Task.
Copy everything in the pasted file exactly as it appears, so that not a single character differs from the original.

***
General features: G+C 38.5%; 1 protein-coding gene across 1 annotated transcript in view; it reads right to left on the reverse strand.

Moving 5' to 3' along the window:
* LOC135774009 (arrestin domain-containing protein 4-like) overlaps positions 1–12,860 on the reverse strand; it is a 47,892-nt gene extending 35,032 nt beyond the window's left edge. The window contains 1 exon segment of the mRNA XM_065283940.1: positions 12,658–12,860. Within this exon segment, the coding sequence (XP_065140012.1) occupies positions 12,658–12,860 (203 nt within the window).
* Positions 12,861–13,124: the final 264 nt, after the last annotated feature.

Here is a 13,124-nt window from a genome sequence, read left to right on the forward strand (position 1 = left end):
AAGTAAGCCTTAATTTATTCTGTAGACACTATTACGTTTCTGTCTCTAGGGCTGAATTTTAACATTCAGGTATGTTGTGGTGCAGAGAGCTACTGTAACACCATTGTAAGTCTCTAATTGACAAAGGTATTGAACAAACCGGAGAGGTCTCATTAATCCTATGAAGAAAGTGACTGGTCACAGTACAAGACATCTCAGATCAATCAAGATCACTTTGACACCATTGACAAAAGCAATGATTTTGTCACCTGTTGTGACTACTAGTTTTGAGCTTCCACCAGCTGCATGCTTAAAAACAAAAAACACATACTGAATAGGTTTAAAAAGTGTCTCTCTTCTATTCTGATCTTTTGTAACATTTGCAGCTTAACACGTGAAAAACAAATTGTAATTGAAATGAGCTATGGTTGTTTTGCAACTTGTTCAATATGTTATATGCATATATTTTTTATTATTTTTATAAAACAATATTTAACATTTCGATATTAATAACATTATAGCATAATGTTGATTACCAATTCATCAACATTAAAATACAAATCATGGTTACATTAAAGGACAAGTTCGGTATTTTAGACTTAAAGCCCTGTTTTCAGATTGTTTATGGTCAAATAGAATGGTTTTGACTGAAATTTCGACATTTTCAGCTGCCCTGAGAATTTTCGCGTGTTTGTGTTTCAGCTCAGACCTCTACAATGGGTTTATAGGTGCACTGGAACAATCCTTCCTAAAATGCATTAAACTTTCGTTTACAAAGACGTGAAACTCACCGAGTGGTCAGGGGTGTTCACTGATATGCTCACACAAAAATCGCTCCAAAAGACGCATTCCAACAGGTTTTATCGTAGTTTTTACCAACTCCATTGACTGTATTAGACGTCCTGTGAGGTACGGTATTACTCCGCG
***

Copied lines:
General features: G+C 38.5%; 1 protein-coding gene across 1 annotated transcript in view; it reads right to left on the reverse strand.

Moving 5' to 3' along the window:
* LOC135774009 (arrestin domain-containing protein 4-like) overlaps positions 1–12,860 on the reverse strand; it is a 47,892-nt gene extending 35,032 nt beyond the window's left edge. The window contains 1 exon segment of the mRNA XM_065283940.1: positions 12,658–12,860. Within this exon segment, the coding sequence (XP_065140012.1) occupies positions 12,658–12,860 (203 nt within the window).
* Positions 12,861–13,124: the final 264 nt, after the last annotated feature.

Here is a 13,124-nt window from a genome sequence, read left to right on the forward strand (position 1 = left end):
AAGTAAGCCTTAATTTATTCTGTAGACACTATTACGTTTCTGTCTCTAGGGCTGAATTTTAACATTCAGGTATGTTGTGGTGCAGAGAGCTACTGTAACACCATTGTAAGTCTCTAATTGACAAAGGTATTGAACAAACCGGAGAGGTCTCATTAATCCTATGAAGAAAGTGACTGGTCACAGTACAAGACATCTCAGATCAATCAAGATCACTTTGACACCATTGACAAAAGCAATGATTTTGTCACCTGTTGTGACTACTAGTTTTGAGCTTCCACCAGCTGCATGCTTAAAAACAAAAAACACATACTGAATAGGTTTAAAAAGTGTCTCTCTTCTATTCTGATCTTTTGTAACATTTGCAGCTTAACACGTGAAAAACAAATTGTAATTGAAATGAGCTATGGTTGTTTTGCAACTTGTTCAATATGTTATATGCATATATTTTTTATTATTTTTATAAAACAATATTTAACATTTCGATATTAATAACATTATAGCATAATGTTGATTACCAATTCATCAACATTAAAATACAAATCATGGTTACATTAAAGGACAAGTTCGGTATTTTAGACTTAAAGCCCTGTTTTCAGATTGTTTATGGTCAAATAGAATGGTTTTGACTGAAATTTCGACATTTTCAGCTGCCCTGAGAATTTTCGCGTGTTTGTGTTTCAGCTCAGACCTCTACAATGGGTTTATAGGTGCACTGGAACAATCCTTCCTAAAATGCATTAAACTTTCGTTTACAAAGACGTGAAACTCACCGAGTGGTCAGGGGTGTTCACTGATATGCTCACACAAAAATCGCTCCAAAAGACGCATTCCAACAGGTTTTATCGTAGTTTTTACCAACTCCATTGACTGTATTAGACGTCCTGTGAGGTACGGTATTACTCCGCG